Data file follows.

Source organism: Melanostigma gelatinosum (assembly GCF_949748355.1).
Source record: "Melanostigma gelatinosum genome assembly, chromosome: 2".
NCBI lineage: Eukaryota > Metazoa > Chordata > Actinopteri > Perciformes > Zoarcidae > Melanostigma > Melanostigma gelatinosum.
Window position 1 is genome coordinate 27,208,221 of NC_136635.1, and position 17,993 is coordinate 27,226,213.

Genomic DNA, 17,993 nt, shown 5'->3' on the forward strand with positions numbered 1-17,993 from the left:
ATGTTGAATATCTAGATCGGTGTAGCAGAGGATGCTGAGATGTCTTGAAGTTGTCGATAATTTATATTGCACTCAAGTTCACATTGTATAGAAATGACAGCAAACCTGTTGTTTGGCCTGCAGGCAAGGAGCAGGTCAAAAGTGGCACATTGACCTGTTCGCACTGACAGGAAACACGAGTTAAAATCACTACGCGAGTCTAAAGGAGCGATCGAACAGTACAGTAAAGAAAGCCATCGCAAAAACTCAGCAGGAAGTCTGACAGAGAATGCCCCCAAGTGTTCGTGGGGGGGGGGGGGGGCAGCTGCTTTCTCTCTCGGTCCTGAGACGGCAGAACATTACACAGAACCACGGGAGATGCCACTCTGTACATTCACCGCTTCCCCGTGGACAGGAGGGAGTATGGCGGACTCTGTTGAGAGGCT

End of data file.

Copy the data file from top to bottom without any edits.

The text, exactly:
Source organism: Melanostigma gelatinosum (assembly GCF_949748355.1).
Source record: "Melanostigma gelatinosum genome assembly, chromosome: 2".
NCBI lineage: Eukaryota > Metazoa > Chordata > Actinopteri > Perciformes > Zoarcidae > Melanostigma > Melanostigma gelatinosum.
Window position 1 is genome coordinate 27,208,221 of NC_136635.1, and position 17,993 is coordinate 27,226,213.

Genomic DNA, 17,993 nt, shown 5'->3' on the forward strand with positions numbered 1-17,993 from the left:
ATGTTGAATATCTAGATCGGTGTAGCAGAGGATGCTGAGATGTCTTGAAGTTGTCGATAATTTATATTGCACTCAAGTTCACATTGTATAGAAATGACAGCAAACCTGTTGTTTGGCCTGCAGGCAAGGAGCAGGTCAAAAGTGGCACATTGACCTGTTCGCACTGACAGGAAACACGAGTTAAAATCACTACGCGAGTCTAAAGGAGCGATCGAACAGTACAGTAAAGAAAGCCATCGCAAAAACTCAGCAGGAAGTCTGACAGAGAATGCCCCCAAGTGTTCGTGGGGGGGGGGGGGGGCAGCTGCTTTCTCTCTCGGTCCTGAGACGGCAGAACATTACACAGAACCACGGGAGATGCCACTCTGTACATTCACCGCTTCCCCGTGGACAGGAGGGAGTATGGCGGACTCTGTTGAGAGGCT